3. In the most important administrative change, the bill requires that the FISA Court review individual requests for data rather than reviewing a basket of requests over a three-month period.
4. Importantly, there is no mandate for telecommunications companies to retain call record data.
5. The bill facilitates the ability of persons and companies to challenge “nondisclosure orders” from intelligence agencies. It eliminates the power of the Attorney General or FBI to issue a “certification” that disclosure would endanger the security of the US or damage diplomatic relations. In the past, such a certification has been taken as conclusive by FISA Court judges when considering appeals to modify or set aside a nondisclosure order.
6. New Disclosure Requirements. The Leahy bill requires more extensive disclosure of data regarding the number of orders and certifications sought and obtained, and estimates of the number of people targeted and affected by surveillance. This represents a significant victory for high-tech companies who have been urgently demanding more disclosure to counter overseas allegations of their complicity with US government security operations.
7. FISA Court Reform. The Leahy bill does not adopt a full public advocate model, but rather requires the FISA Court to consult with the Privacy and Civil Liberties Oversight Board to jointly appoint 5 special advocates to serve as amici (friends of the court) in particular cases. The FISA Court still may veto an appointment, but the bill creates a much stronger presumption in favor of outside involvement. The special advocates will have advocacy powers on issues of privacy and civil liberties and have access to all pertinent material, including classified documents. The bill would establish additional procedures for appellate review of FISA Court decisions, mandating that the FISA Court of Review be called upon where an important “question of law” is at issue or where such a review would “serve the interests of justice.”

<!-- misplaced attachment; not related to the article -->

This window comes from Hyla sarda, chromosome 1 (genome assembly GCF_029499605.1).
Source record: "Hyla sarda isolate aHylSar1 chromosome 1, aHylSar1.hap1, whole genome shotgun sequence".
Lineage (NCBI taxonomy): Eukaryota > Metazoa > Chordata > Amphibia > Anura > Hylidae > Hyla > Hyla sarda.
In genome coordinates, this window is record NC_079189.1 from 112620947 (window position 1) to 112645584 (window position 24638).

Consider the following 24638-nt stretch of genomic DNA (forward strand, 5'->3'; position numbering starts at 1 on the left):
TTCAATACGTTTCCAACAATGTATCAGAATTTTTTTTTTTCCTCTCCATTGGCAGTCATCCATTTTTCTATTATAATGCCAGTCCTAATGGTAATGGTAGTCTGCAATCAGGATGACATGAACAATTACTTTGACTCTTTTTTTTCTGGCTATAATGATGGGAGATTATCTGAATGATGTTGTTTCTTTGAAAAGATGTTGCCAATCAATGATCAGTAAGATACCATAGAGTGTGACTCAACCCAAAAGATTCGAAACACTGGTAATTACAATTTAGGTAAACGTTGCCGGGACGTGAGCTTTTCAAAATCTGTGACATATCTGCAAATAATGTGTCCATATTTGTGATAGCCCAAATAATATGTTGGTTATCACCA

8. Privacy Rights for Non-US nationals. Finally, the Leahy bill is noteworthy for what it does not include: significant new provisions for privacy rights for non-US nationals. In that regard, the bill also does not touch Section 702 of the Patriot Act, the provision that provides terms for US spying abroad. Both are highly volatile, divisive issues that will continue to rankle both security officials and civil libertarians.